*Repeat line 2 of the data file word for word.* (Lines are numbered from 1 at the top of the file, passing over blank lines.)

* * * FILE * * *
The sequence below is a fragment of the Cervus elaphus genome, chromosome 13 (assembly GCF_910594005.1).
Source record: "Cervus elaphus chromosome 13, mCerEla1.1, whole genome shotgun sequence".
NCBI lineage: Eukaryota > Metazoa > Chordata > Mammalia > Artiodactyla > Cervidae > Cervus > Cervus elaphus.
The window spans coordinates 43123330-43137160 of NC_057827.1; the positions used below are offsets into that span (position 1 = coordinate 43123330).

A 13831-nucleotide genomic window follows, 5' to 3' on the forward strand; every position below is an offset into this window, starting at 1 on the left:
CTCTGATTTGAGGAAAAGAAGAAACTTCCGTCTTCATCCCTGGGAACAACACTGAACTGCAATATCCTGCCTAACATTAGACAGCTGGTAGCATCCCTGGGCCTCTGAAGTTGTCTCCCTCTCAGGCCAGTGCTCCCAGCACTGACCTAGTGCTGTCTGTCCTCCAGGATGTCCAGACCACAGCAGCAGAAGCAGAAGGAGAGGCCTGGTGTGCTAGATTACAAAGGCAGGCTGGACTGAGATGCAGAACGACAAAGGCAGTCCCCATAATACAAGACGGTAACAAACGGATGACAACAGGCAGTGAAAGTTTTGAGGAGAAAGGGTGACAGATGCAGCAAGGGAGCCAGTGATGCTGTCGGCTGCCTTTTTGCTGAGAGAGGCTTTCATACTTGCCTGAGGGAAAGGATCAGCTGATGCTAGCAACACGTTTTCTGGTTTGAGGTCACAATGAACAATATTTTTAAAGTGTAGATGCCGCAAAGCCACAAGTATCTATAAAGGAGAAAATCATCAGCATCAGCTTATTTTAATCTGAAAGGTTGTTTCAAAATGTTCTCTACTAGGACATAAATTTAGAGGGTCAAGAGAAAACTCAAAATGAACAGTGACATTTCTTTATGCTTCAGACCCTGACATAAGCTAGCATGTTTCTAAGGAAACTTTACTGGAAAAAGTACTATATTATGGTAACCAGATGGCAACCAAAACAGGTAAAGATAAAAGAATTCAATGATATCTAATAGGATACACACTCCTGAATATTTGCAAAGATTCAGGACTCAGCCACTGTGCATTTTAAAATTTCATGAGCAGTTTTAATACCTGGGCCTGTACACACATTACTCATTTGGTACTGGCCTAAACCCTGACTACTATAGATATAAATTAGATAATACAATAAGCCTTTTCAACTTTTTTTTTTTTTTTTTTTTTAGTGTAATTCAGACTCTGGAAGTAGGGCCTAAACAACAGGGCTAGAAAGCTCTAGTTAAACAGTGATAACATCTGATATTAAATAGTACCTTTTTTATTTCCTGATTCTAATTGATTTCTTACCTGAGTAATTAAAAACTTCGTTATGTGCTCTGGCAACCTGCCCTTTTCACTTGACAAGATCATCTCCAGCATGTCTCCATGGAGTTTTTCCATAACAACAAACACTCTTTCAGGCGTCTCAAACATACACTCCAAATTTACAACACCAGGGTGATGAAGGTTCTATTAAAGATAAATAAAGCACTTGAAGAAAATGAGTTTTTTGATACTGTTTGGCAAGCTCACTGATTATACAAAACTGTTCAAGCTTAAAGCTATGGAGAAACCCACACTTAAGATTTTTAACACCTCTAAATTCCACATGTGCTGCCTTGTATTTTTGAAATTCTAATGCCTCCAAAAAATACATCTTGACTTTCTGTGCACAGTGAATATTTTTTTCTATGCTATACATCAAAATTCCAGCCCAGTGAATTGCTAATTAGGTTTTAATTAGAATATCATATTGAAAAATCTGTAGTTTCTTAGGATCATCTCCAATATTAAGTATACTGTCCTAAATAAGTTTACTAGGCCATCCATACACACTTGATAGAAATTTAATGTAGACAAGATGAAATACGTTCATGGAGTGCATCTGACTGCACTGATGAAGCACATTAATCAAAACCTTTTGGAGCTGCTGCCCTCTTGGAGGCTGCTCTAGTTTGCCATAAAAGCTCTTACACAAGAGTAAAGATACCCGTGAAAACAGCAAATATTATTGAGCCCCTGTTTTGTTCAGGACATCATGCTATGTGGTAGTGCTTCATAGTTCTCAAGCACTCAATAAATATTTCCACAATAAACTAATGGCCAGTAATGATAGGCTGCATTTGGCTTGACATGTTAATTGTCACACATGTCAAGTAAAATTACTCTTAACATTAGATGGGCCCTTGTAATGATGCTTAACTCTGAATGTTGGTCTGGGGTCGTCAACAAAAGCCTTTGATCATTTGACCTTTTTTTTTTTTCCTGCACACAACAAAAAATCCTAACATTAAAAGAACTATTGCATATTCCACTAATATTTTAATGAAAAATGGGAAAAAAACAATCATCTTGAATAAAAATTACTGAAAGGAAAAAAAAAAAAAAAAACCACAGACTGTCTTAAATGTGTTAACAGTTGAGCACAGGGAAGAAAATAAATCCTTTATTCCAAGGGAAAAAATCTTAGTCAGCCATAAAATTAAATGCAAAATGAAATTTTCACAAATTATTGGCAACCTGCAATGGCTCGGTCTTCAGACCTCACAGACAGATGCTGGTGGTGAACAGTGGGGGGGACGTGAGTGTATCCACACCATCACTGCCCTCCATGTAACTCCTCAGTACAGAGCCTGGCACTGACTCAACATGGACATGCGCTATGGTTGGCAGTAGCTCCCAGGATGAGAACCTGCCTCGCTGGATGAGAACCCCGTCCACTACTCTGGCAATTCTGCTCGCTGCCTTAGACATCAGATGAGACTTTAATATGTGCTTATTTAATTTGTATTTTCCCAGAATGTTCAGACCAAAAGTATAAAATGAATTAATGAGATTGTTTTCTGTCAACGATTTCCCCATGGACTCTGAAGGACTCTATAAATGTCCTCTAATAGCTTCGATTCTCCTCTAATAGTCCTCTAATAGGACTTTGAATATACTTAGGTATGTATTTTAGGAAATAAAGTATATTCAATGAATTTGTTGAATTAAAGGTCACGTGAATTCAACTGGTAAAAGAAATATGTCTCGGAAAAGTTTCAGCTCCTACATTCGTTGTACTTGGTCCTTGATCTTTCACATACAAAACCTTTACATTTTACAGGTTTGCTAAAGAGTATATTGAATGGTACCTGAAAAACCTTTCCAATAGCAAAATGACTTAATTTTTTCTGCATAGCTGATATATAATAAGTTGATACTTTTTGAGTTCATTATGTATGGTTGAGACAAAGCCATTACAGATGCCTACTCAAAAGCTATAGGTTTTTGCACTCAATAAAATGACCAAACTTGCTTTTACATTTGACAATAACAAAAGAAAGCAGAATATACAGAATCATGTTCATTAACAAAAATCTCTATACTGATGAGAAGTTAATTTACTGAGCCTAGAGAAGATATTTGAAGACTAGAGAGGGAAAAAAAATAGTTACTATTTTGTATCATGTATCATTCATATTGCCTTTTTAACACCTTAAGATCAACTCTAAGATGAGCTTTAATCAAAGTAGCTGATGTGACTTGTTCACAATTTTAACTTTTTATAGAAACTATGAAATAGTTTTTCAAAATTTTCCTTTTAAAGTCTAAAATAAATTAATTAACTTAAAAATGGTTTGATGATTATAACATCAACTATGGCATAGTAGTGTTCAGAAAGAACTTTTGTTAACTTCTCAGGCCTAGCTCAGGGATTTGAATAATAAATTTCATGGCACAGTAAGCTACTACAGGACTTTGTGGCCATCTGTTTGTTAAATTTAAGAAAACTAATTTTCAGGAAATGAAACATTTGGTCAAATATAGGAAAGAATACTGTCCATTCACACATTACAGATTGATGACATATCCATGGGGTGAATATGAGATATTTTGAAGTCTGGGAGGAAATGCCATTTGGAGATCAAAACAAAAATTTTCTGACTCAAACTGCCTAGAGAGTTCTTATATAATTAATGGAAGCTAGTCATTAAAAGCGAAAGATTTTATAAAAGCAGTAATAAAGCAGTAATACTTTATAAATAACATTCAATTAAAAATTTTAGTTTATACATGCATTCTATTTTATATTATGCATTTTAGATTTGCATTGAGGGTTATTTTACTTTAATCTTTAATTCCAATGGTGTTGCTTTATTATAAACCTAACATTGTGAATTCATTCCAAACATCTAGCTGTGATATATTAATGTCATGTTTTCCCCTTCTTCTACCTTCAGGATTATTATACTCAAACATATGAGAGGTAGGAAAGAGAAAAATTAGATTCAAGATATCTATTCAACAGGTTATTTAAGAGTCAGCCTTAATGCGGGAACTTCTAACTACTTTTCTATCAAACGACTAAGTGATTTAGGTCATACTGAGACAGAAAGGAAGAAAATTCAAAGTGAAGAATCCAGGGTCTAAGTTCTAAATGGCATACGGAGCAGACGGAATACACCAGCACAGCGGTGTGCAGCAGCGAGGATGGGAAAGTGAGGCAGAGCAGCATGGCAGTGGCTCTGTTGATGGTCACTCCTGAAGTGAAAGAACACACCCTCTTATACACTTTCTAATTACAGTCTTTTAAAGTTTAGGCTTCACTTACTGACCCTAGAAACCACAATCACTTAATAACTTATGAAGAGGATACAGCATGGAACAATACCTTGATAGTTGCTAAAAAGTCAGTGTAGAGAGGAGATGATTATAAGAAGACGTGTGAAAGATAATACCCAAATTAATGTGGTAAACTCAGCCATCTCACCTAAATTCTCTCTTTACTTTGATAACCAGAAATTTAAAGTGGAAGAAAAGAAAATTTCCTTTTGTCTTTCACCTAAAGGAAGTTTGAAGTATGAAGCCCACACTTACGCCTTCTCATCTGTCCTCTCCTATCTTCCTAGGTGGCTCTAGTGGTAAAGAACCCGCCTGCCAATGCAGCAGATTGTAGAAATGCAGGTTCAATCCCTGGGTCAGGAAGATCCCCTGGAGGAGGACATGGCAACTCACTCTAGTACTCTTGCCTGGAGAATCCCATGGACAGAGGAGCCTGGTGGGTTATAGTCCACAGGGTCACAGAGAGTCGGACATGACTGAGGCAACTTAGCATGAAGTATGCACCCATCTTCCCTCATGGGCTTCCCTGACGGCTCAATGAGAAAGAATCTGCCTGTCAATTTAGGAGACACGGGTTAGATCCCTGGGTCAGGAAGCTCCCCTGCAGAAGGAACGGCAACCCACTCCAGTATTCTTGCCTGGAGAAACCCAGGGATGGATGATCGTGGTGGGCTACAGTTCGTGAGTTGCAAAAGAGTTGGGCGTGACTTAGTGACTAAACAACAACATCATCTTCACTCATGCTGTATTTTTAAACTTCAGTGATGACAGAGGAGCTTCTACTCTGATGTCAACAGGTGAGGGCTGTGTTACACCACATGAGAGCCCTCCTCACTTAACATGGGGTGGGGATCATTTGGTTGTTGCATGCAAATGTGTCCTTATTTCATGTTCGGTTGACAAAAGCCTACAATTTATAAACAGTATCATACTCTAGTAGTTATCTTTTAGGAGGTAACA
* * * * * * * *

Source record: "Cervus elaphus chromosome 13, mCerEla1.1, whole genome shotgun sequence".